BROTHER LEO’S SERVANT LEADERSHIP

An old legend tells of a monastery in France well-known throughout Europe because of the extraordinary leadership of a man known only as Brother Leo. Several monks began a pilgrimage to visit Brother Leo to learn from him. Almost immediately the monks began to bicker over who should do various chores.

On the third day they met another monk who was also going to the monastery and he joined their party. This monk never complained or shirked a duty, and whenever the others fought over a chore, he would gracefully volunteer and simply do it himself. By the last day the other monks were following his example, and they worked together smoothly.

When they reached the monastery and asked to see Brother Leo, the man who greeted them laughed: “But our brother is among you!” And he pointed to the fellow who had joined them late in the trip.

Source | Michael Josephson in What Will Matter

PONDER AND CONSIDER

  • Some people seek leadership positions not so much for what they can do for others, but for what the position can do for them: status, connections, perks or future advantage. As a result, they do service primarily as an investment, a way to build an impressive resume.
  • Brother Leo reminds us of another form of leadership, servant leadership. This kind of leadership is more about giving than getting, doing rather than demanding.
  • Imagine how much better things would be if  more politicians, popes, bishops, priests, educators, business executives and all the many other kinds of community leaders saw themselves as servant leaders?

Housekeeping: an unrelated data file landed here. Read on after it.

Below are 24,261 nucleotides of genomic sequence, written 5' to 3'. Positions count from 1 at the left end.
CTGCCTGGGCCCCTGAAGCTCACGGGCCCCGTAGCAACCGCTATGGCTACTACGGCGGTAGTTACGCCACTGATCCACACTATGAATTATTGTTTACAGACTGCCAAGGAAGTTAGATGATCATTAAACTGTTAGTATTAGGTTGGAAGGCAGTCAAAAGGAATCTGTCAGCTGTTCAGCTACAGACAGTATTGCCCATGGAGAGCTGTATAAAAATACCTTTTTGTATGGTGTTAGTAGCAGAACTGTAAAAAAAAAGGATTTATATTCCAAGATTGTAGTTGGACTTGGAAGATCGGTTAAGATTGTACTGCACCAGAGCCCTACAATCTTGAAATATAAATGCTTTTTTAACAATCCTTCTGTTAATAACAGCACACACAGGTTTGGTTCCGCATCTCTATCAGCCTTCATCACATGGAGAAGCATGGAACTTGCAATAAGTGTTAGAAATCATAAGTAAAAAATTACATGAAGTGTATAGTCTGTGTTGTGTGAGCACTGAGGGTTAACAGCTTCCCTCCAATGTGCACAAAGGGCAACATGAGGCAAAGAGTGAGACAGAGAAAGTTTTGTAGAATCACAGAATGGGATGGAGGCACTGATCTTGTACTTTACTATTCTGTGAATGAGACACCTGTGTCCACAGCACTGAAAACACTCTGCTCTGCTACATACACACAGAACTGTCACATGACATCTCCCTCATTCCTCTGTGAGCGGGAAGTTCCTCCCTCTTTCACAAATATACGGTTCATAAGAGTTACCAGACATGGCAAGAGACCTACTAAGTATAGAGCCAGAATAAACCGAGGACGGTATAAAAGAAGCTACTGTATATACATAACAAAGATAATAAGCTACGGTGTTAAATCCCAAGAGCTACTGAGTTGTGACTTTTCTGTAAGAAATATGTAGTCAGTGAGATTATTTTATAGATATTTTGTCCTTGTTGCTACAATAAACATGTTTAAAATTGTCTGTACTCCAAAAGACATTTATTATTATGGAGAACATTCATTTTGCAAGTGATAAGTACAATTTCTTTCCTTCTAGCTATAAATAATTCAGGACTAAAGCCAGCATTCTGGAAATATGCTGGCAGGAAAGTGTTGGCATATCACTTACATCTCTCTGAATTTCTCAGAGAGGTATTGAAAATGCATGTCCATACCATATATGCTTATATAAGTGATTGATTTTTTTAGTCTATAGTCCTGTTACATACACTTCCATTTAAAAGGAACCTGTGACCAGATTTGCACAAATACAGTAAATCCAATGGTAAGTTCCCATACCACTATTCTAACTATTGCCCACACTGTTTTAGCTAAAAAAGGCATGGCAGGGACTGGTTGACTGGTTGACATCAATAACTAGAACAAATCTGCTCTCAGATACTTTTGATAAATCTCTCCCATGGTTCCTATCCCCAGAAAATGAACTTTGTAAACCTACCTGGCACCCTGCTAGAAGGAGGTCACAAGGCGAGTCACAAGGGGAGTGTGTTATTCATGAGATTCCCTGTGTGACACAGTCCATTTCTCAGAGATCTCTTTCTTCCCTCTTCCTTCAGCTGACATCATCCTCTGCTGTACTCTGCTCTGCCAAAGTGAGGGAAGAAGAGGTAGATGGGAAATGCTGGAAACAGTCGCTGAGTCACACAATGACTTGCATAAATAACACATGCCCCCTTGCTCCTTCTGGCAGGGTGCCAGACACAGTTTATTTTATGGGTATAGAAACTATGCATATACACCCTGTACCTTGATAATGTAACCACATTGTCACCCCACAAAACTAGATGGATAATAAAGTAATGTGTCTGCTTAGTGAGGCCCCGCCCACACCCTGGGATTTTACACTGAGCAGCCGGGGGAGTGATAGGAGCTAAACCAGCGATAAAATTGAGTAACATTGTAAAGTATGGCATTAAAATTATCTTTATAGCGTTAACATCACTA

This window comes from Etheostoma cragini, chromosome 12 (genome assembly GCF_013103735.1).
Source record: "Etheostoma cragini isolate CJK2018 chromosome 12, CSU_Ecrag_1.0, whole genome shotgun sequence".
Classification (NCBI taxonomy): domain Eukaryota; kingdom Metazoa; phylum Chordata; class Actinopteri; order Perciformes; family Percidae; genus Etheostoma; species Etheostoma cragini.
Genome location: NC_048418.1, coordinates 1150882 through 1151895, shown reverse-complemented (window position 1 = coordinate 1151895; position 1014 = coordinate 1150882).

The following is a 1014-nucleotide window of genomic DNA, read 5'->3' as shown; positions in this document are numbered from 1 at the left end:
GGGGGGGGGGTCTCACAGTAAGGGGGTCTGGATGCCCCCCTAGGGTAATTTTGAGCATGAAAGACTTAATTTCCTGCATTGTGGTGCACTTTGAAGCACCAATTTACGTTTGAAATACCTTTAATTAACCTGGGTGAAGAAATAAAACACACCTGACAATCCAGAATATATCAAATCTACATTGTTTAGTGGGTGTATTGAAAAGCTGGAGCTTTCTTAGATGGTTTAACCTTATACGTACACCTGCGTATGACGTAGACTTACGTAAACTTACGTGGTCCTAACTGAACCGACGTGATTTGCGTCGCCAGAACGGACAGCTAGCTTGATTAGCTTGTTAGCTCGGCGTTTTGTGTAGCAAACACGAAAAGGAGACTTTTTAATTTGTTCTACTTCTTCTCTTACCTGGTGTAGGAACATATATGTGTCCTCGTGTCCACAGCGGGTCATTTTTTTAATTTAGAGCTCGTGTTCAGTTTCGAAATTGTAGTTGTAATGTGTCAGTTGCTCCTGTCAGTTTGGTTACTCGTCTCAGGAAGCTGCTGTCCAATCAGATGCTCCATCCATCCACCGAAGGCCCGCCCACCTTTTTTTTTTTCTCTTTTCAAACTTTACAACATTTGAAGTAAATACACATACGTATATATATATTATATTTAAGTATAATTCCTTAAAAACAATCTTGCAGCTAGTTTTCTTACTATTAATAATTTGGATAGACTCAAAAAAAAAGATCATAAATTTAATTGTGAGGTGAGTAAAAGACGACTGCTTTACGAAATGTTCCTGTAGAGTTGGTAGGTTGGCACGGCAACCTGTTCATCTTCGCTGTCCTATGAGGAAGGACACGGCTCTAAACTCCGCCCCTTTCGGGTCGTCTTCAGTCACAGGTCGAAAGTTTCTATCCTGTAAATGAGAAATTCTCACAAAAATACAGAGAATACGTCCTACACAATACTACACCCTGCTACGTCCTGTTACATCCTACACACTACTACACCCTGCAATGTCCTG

THE MAN WHO SAID ‘GOOD MORNING’

A student assigned to write an essay about an effective leader wrote this story:

“I’ve been taking a bus to school for years. Most passengers keep to themselves and no one ever talks to anyone else.

“About a year ago, an elderly man got on the bus and said loudly to the driver, ‘Good morning!’ Most people looked up, annoyed, and the bus driver just grunted. The next day the man got on at the same stop and again he said loudly, ‘Good morning!’ to the driver. Another grunt. By the fifth day, the driver relented and greeted the man with a semi-cheerful ‘Good morning!’ The man announced, ‘My name is Benny,’ and asked the driver, ‘What’s yours?’ The driver said his name was Ralph.

“That was the first time any of us heard the driver’s name and soon people began to talk to each other and say hello to Ralph and Benny. Soon Benny extended his cheerful ‘Good morning!’ to the whole bus. Within a few days his ‘Good morning!’ was returned by a whole bunch of ‘Good mornings’ and the entire bus seemed to be friendlier. People got to know each other.

“If a leader is someone who makes something happen, Benny was our leader in friendliness.

“A month ago, Benny didn’t get on the bus and we haven’t seen him since. Everyone began to ask about Benny and lots of people said he may have died. No one knew what to do and the bus got awful quiet again.

“So last week, I started to act like Benny and say, ‘Good morning!’ to everyone and they cheered up again. I guess I’m the leader now. I hope Benny comes back to see what he started.”

Source |  Michael Josephson in  What will Matter

PONDER AND CONSIDER

Be aware that your presence, your attitude, your composure and your words or discerned silence can make or break, enhance or diminish the spaces we inhabit.